Ghosts of Cyberpunks Past

Note: This hearkens back to the rants I used to write in the dim and dusty past on Usenet newsgroups and in LiveJournal. I'm posting this here as an experiment. The fact that CISPA passed the US House of Representatives last night was purely coincidental as I wrote most of this yesterday.

Would this format work as an introductory piece to a setting or campaign? Would you like to see more of these written to detail the background of a game world? Would you like to see more of these on modern-day Earth? Would you play a Cyberpunk game set in this world? Is Cyberpunk simply past its prime, unrecognized by a world that chose a different path? Please let me know what you think.

We even trust Megacorps
to keep us in the fight.
We’ve failed, chummers. We’ve become professional pooch-screwers shuffled off into a quiet, irrelevant corner where our incompetence hopefully won’t taint the next generation.

We tipped our hand too early. We let the corporations know that we were onto them. We were going to stop the tide of corporate takeover. We would never let the world get bad enough to allow a financial conglomerate to tank an entire country’s economy. We’d prevent the dystopia or die trying. We weren’t important, the Cause was.

In our cyberpunk worlds, technology and humanity melded against the backdrop of corporate nihilism. Wage Slaves turned a blind eye to the chaos on the street. Hackers and Deckers and Riggers and Techs and Netrunners made magic with technology and turned the tide so the Talkers and Rockers and Samurai and Fixers and Solos and Facemen could apply just the right pressure at just the right time. When things went South as they always did, improvisation kept the ‘run on course. The heroes in the shadows adapted in a hurry or died trying.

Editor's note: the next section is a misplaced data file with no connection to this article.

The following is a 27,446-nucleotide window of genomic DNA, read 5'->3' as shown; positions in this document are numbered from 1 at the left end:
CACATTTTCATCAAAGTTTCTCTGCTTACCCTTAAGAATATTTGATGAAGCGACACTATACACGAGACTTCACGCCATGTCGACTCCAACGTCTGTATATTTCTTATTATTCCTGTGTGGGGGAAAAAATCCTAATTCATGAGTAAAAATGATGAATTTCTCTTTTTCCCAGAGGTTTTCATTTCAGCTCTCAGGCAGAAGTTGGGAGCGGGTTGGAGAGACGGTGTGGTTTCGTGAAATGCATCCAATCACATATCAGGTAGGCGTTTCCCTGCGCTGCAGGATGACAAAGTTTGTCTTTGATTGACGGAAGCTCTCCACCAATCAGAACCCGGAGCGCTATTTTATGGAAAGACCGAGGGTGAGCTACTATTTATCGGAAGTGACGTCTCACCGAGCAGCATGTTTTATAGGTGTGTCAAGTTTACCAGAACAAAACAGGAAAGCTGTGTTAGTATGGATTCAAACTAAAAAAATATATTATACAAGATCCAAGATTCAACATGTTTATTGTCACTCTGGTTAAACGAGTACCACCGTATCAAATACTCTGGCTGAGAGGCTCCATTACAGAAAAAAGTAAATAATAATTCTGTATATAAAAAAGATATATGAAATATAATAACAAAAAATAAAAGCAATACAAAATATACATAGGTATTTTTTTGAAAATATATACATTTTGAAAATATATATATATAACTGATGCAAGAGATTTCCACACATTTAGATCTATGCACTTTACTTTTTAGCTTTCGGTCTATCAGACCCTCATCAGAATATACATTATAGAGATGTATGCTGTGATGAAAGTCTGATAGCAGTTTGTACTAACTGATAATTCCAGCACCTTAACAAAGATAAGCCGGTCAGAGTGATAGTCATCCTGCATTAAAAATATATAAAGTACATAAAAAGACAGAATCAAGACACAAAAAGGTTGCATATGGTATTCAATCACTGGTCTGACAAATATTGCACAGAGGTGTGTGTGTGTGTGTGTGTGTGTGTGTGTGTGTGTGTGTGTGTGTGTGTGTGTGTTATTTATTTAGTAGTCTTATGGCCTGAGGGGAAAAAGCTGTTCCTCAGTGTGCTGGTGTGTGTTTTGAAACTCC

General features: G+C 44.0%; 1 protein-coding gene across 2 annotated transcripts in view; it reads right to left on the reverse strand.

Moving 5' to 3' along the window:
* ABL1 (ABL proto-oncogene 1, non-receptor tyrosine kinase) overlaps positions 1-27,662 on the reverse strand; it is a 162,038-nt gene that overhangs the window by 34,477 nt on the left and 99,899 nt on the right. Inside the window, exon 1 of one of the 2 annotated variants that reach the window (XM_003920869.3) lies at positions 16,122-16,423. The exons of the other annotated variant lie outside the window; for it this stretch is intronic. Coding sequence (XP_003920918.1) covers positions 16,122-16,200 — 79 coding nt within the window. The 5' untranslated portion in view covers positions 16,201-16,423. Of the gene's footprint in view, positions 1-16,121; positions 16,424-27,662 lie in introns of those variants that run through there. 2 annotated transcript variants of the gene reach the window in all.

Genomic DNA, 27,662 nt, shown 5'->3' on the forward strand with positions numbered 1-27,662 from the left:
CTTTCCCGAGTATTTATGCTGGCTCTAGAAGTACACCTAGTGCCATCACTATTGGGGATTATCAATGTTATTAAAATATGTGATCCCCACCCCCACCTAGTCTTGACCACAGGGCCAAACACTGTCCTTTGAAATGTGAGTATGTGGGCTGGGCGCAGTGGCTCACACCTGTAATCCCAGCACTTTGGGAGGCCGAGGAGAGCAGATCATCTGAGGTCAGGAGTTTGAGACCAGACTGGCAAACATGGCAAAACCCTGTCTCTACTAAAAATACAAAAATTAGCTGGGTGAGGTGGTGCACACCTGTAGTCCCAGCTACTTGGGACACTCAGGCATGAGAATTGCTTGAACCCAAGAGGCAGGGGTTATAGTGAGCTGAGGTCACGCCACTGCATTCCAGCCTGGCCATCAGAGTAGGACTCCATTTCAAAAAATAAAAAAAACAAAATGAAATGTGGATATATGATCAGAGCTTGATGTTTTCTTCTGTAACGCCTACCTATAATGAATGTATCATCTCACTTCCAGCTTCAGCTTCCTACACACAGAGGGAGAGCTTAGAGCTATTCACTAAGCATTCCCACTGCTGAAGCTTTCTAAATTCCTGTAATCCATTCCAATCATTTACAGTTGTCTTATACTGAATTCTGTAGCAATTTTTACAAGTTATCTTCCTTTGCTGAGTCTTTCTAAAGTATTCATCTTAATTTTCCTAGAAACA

These images painted the Cyberpunk world. We read these books and played these games and prepared for the inevitable takeover. We waited for that one tipping event and stood ready to rally.

Is this the Cyberpunk
Dystopia we expected?
But it never came.

Corporations learned from our Cyberpunk stories. They adapted faster than we did. They got subtle and seduced us out of our future with promises of comfort and ease and everything that money can buy. Now we’re bent over and tied down. The pain only stops when a mid-level corporate drone removes our ball gag and lets us choose the color of the next dildo to get inserted, giving us the satisfaction of participating in their illusion of choice. They limit our choices, so we usually get choices that are either A) Dookie, B) Crap, or C) Feces.

Corporations own all the outcomes. They know how we think, and they don’t let that shit get taught in school because it’s “junk science”. Crackpot or not, the science of emotional manipulation gets used against us every day. In 30 seconds, a well-crafted ad can twist your emotions and make you dance on the marionette strings in a totally predictable way. And if we want to change something, we’ve become conditioned to buying instead of making.

The disposable culture extended to manpower. We outsourced jobs, and offshored them to the lowest bidder. And now support calls for your credit cards are handled by incarcerated inmates or people who need the money rather than people who respect the job. Mike Rowe is right: We declared war on work and trained ourselves to buy something new because it’s cheaper than hiring someone to fix it when it breaks, or, heavens forbid we should roll up our sleeves and get grease on our manicured nails, learn to fix things ourselves. The quality of goods has dipped so low that the furniture we inherited from our grandparents outlasts anything we buy new through a megacorp, even with a 60 year head start on decay.

Cybereyes. Does replacing the
windows of the soul with metal
somehow make us less human?